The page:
$$ {\varepsilon}_4={\omega}_0/{t}_4 $$
Fig. 3

The model of loading the chain transmission components

It was assumed for each case of calculations that the friction coefficients μa and μb in the border bearings “a” and “b” were constant.

The reactions Ra3s, Rb3s and the friction torque MT3 were determined using Eqs. (9)–(11). The model of loading the bearings in the assembly was also used. The total weight of the latter was a sum of the inlet camshaft weight G3 and the weight G3s of the phaser–sprocket subassembly (Fig. 4a).

Fig. 4

Model for loading the bearing in the assembly containing: a) inlet camshaft, phaser and sprocket, b) outlet camshaft and sprocket

The reactions Ra21, Rb21 and the friction torque MT2 were determined using Eqs. (12)–(14). The model of loading the bearings in the assembly was also necessary. The total weight of the latter was a sum of the outlet camshaft weight G2 and the weight G21 of the sprocket (Fig. 4d).

From Eqs. (11) and (14), the friction coefficients μa and μb were determined.

$$ {R}_{\mathrm{a}3\mathrm{s}}+{R}_{\mathrm{b}3\mathrm{s}}={G}_3+{G}_{3\mathrm{s}} $$
$$ {R}_{\mathrm{a}3\mathrm{s}}\cdotp \left(a+b\right)\hbox{--} {G}_3\cdotp b+{G}_{3\mathrm{s}}\cdotp c=0 $$
$$ {M}_{\mathrm{T}3}={R}_{\mathrm{a}3\mathrm{s}}\cdotp {\mu}_{\mathrm{a}}\cdotp {R}_{\mathrm{B}}+{R}_{\mathrm{b}3\mathrm{s}}\cdotp {\mu}_{\mathrm{b}}\cdotp {R}_{\mathrm{B}} $$
$$ {R}_{\mathrm{a}21}+{R}_{\mathrm{b}21}={G}_2+{G}_{21} $$
$$ {R}_{\mathrm{a}21}\cdotp \left(a+b\right)-{G}_2\cdotp b+{G}_{21}\cdotp c=0 $$
$$ {M}_{\mathrm{T}21}={R}_{\mathrm{a}21}\cdotp {\mu}_{\mathrm{a}}\cdotp {R}_{\mathrm{B}}+{R}_{\mathrm{b}21}\cdotp {\mu}_{\mathrm{b}}\cdotp {R}_{\mathrm{B}} $$

The internal friction torque Mint in the chain transmission was estimated using the scheme in the Fig. 1 and Eqs. (15)–(26). It was assumed that such torque contains three components:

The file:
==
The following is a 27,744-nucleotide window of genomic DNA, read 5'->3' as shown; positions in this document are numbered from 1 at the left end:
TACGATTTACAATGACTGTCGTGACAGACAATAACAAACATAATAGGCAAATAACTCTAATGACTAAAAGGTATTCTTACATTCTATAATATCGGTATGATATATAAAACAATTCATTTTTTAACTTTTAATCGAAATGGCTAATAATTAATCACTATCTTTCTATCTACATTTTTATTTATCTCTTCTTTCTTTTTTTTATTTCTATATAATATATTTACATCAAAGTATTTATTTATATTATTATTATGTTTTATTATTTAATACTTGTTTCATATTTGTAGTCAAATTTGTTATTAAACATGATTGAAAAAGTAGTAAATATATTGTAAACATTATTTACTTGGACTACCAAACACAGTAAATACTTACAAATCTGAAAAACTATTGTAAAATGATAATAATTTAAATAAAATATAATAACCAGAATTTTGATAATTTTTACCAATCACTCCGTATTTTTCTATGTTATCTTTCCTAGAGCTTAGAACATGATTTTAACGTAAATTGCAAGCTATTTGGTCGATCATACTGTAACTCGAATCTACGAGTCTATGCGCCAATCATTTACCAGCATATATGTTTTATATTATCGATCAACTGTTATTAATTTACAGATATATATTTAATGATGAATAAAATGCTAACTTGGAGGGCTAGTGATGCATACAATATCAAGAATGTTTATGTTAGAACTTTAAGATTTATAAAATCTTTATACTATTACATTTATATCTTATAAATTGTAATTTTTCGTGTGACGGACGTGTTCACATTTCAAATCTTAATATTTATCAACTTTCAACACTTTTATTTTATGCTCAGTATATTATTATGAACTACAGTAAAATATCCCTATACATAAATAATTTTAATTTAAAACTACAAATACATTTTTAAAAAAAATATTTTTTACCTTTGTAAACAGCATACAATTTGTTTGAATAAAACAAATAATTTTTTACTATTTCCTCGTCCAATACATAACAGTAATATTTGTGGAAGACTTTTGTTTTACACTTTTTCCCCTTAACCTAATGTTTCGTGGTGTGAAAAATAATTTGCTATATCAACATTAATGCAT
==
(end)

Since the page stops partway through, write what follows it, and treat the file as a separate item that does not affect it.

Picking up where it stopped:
Mint1—related to the chain resistance to motion occurring in the crankshaft sprocket vicinity,

Mint2—related to the chain resistance to motion occurring in the outlet camshaft sprocket vicinity, and

Mint3—related to the chain resistance to motion occurring in the inlet camshaft sprocket vicinity.

It was also assumed that such components are equal to Mint0. The friction torques in the crankshaft bearing MT1c, in the outlet camshafts bearing MT21c and in the inlet camshaft bearing MT3c during breaking of the studied full chain transmission assembly can be estimated from Eq. (28). In Eq. (29), r was the pitch radius for the crankshaft sprocket and R was the pitch radius for the inlet camshaft sprocket and for the outlet camshaft sprocket.

$$ \left({N}_1-{N}_3\right)\cdotp r={M}_{\mathrm{T}1\mathrm{c}}+{I}_1\cdotp {\varepsilon}_6+{M}_{\mathrm{int}1} $$
$$ \left({N}_2-{N}_1\right)\cdotp R={M}_{\mathrm{T}21\mathrm{c}}+\left({I}_2+{I}_{21}\right)\cdotp \left({\varepsilon}_6/2\right)+{M}_{\mathrm{int}2} $$
$$ \left({N}_3-{N}_2\right)\cdotp R={M}_{\mathrm{T}3\mathrm{c}}+{I}_3\cdotp \left({\varepsilon}_6/2\right)+{M}_{\mathrm{int}3} $$
$$ {M}_{\mathrm{T}1\mathrm{c}}={M}_{\mathrm{T}1},{M}_{\mathrm{T}21\mathrm{c}}={M}_{\mathrm{T}21},{M}_{\mathrm{T}3\mathrm{c}}={M}_{\mathrm{T}3} $$
$$ {M}_{\mathrm{T}1}\cdotp R/r+{I}_1\cdotp {\varepsilon}_6\cdotp R/r+{M}_{\mathrm{int}1}\cdotp R/r+{M}_{\mathrm{T}21}+\left({I}_2+{I}_{21}\right)\cdotp \left({\varepsilon}_6/2\right)+{M}_{\mathrm{int}2}+{M}_{\mathrm{T}3}+{I}_3\cdotp \left({\varepsilon}_6/2\right)+{M}_{\mathrm{int}3}=0 $$
$$ R/r=2 $$
$$ {M}_{\mathrm{int}}={M}_{\mathrm{int}1}+{M}_{\mathrm{int}2}+{M}_{\mathrm{int}3} $$
$$ {M}_{\mathrm{int}1}={M}_{\mathrm{int}2}={M}_{\mathrm{int}3}={M}_{\mathrm{int}0} $$
$$ {M}_{\mathrm{int}}=3\cdotp {M}_{\mathrm{int}0} $$
$$ 2\cdotp {M}_{\mathrm{T}1\mathrm{c}}+2\cdotp {I}_1\cdotp {\varepsilon}_6+2\cdotp {M}_{\mathrm{int}1}+{M}_{\mathrm{T}21\mathrm{c}}+\left({I}_2+{I}_{21}\right)\cdotp \left({\varepsilon}_6/2\right)+{M}_{\mathrm{int}2}+{M}_{\mathrm{T}3\mathrm{c}}+{I}_3\cdotp \left({\varepsilon}_6/2\right)+{M}_{\mathrm{int}3}=0 $$
$$ 2\cdotp {M}_{\mathrm{T}1\mathrm{c}}+2\cdotp {I}_1\cdotp {\upvarepsilon}_6+\left(4/3\right)\cdotp {M}_{\mathrm{int}}+{M}_{\mathrm{T}21\mathrm{c}}+\left({I}_2+{I}_{21}\right)\cdotp \left({\varepsilon}_6/2\right)+{M}_{\mathrm{T}3\mathrm{c}}+{I}_3\cdotp \left({\varepsilon}_6/2\right)=0 $$
$$ {M}_{\mathrm{int}}=-\left(3/4\right)\cdotp \left[2\cdotp {M}_{\mathrm{T}1\mathrm{c}}+{M}_{\mathrm{T}21\mathrm{c}}+{M}_{\mathrm{T}\mathrm{c}3}+2\cdotp {I}_1\cdotp {\varepsilon}_6+\left({I}_2+{I}_{21}+{I}_3\right)\cdotp \left({\varepsilon}_6/2\right)\right]=0 $$

The Determination of the Friction Torque Between Chain Components

The friction torque occurring between the chain roller and the pin was estimated experimentally. The friction between the neighboring chain segments (outer and inner one) in each pair was neglected. It was assumed that two rollers with two inner segments create one rigid body and two pins with two outer segments create the other rigid body. The friction torque was measured using the concept of the physical pendulum.